I noticed them on my first day in Jordan. There they were, in the middle of traffic circles on the way to the Desert Castles east of Amman, giant decorative coffee urns. At the time I didn’t realize that’s what they were, I thought they looked more like oil lamps, but either way I was thoroughly confused. It wasn’t until much later in the trip when I realized what they were and what they meant and how something as deceptively simple as Bedouin coffee culture can define an entire country.
Jordanians, like many of their regional neighbors, take coffee very seriously. Coffee in the region has had a place of high importance for centuries, and it has indeed been elevated to an art form. Called by many the wine of Islam, it didn’t take me very long to realize the do’s and don’ts of this craft.
We had just finished a large meal, and I asked the server for decaf. It was late, I’m in my mid-thirties and unfortunately a late night cup of coffee would indeed keep me up. I looked up and was met with a look of complete and total confusion. I glanced over at my guide and translator and even he seemed to be at a loss. “Do you want Turkish coffee or tea?” he asked again. Apparently those were my only options, there is no decaf in Jordan.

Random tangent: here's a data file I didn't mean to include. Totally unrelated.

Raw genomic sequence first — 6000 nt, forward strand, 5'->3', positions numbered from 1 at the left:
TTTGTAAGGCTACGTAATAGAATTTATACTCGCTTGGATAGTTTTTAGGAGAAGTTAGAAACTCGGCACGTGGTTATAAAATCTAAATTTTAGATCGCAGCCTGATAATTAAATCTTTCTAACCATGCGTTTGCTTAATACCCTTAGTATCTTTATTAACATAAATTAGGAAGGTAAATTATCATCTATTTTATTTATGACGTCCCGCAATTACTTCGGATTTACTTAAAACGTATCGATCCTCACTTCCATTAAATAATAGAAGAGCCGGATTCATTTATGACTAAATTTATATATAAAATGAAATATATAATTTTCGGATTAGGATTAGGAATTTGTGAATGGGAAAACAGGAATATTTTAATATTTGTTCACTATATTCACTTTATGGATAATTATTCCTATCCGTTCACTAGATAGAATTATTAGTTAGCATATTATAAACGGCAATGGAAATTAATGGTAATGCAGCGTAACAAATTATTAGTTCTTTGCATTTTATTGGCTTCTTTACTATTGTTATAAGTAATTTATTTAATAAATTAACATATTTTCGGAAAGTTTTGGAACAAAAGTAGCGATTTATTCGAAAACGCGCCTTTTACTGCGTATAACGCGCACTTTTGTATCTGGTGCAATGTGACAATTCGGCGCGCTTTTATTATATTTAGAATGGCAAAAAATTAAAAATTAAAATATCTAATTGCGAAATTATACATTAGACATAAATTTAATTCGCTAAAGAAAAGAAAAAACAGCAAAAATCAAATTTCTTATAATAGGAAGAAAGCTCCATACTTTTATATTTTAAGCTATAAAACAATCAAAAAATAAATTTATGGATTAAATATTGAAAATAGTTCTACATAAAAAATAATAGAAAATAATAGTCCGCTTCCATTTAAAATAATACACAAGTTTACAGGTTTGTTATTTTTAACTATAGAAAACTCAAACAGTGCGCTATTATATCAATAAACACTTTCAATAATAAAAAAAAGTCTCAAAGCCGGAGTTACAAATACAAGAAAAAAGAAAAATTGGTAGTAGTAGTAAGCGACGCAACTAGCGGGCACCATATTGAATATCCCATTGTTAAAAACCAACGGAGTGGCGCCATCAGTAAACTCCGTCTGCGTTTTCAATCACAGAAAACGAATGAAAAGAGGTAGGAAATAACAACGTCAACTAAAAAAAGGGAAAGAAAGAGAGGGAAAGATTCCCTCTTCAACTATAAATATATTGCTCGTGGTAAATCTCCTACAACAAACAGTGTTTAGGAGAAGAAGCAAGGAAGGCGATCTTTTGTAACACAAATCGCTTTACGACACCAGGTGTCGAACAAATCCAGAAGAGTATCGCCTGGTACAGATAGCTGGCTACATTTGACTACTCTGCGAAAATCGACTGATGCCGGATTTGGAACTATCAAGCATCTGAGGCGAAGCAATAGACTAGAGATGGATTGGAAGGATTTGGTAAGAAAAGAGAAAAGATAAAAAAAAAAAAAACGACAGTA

It was that evening when I started connecting the dots of the cultural clues I had picked up during the week. The giant coffee pots, total absence of decaf and the fact I was constantly being offered coffee no matter where we went, even at a scenic overlook. Finally, I asked my guide, Abed, about it and got the whole story.
The Bedouin style of drinking coffee and, more importantly, sharing it with guests is a cultural bedrock. Hospitality and welcoming strangers is a trait I witnessed numerous times throughout my time in Jordan and it is best seen in the Bedouin coffee ceremony.
The coffee is prepared in front of the guest and involves three cups of coffee. As the saying goes, one for the soul, one for the sword and one because you are a guest…if you ask for a fourth you’re being greedy!
More than just enjoying a cup of Joe, the tradition is the perfect symbol of basic friendliness that makes Jordan such a great country to visit. Just never ask for decaf.